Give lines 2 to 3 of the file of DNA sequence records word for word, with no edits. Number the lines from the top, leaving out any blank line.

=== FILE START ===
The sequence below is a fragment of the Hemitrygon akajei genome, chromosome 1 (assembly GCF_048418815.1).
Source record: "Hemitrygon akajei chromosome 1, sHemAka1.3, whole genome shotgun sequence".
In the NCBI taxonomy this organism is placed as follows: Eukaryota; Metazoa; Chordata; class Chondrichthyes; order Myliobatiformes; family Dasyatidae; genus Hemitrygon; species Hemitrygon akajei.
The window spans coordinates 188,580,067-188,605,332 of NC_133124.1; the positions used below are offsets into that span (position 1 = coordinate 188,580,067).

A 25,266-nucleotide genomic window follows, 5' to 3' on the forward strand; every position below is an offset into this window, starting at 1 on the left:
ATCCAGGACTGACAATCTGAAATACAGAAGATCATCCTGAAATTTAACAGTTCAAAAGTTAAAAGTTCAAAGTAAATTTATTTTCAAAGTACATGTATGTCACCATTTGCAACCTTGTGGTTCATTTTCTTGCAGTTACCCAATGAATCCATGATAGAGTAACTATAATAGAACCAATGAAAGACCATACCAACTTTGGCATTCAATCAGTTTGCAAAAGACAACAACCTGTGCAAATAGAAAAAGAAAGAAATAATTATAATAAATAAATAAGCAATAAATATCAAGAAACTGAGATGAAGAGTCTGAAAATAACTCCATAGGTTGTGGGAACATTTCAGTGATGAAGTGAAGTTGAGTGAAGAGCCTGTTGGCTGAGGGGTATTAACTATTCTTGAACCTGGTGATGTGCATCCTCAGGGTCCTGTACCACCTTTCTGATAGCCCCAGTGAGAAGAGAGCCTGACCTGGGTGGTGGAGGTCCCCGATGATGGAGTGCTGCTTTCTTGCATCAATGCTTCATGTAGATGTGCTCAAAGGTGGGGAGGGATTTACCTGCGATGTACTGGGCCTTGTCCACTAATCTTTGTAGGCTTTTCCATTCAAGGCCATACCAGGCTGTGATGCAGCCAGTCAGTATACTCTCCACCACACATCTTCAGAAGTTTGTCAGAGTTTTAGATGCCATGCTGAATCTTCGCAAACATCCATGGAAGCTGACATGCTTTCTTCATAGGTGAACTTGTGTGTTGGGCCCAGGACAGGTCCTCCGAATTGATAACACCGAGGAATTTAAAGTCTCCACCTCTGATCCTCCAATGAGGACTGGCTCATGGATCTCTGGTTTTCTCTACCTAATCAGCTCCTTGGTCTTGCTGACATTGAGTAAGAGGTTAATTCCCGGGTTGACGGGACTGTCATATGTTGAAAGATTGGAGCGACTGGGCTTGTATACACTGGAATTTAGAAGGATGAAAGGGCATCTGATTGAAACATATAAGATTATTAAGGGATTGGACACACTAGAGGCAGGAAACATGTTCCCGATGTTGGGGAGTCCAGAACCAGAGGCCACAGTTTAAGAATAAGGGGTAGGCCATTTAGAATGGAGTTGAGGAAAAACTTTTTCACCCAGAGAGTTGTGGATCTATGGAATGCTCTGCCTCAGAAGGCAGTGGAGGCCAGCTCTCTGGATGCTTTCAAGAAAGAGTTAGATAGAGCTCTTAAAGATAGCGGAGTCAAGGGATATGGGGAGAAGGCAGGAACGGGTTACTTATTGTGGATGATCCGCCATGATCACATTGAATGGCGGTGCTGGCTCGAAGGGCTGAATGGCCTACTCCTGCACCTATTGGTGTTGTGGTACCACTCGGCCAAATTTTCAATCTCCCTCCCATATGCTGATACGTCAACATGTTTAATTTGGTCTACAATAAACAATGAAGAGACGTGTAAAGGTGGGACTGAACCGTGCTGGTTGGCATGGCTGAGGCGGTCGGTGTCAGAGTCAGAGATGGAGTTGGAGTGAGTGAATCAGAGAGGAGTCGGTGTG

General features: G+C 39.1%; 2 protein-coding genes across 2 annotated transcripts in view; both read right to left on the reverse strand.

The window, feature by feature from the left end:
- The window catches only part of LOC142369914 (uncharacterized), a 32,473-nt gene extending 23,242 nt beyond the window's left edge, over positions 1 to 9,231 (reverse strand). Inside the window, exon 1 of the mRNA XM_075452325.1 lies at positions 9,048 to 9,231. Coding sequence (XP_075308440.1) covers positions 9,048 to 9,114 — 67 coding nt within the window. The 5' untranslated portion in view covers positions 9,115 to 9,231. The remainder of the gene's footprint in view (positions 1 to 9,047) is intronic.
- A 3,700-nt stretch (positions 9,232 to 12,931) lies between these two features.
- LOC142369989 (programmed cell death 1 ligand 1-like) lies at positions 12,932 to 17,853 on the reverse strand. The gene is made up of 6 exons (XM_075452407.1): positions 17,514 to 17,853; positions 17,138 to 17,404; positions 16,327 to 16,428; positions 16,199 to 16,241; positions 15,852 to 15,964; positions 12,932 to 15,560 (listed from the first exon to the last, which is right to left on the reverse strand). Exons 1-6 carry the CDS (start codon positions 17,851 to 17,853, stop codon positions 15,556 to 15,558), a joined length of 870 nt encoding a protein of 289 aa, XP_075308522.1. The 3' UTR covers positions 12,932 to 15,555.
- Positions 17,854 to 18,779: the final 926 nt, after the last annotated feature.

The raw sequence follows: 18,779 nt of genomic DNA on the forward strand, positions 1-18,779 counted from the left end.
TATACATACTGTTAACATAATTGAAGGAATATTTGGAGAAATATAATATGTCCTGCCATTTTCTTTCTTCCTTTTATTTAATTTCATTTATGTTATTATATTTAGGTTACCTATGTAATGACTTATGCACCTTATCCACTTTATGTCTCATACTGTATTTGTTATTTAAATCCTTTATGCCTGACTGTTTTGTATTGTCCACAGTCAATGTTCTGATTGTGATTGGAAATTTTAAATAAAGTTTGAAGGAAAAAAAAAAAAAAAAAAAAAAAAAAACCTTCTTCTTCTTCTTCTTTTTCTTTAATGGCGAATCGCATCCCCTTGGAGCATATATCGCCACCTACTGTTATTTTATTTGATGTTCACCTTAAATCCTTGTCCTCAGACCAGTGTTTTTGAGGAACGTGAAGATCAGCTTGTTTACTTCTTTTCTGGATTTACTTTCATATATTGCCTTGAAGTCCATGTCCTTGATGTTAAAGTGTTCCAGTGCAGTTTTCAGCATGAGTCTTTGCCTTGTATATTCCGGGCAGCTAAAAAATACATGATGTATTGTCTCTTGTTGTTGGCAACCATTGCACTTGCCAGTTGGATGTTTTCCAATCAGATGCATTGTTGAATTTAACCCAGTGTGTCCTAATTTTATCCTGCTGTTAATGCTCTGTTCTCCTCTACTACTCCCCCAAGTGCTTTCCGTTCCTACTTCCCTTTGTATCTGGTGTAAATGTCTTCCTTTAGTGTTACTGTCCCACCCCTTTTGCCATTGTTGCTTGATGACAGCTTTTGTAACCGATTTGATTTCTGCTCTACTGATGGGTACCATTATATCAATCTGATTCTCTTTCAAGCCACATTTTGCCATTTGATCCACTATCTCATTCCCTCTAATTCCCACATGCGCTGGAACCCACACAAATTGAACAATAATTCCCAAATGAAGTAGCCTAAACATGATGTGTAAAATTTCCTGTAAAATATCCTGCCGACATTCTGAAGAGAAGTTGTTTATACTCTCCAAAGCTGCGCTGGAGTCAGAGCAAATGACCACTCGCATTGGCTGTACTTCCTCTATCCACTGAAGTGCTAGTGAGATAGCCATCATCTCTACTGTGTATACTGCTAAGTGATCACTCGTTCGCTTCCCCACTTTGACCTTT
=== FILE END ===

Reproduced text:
Source record: "Hemitrygon akajei chromosome 1, sHemAka1.3, whole genome shotgun sequence".
In the NCBI taxonomy this organism is placed as follows: Eukaryota; Metazoa; Chordata; class Chondrichthyes; order Myliobatiformes; family Dasyatidae; genus Hemitrygon; species Hemitrygon akajei.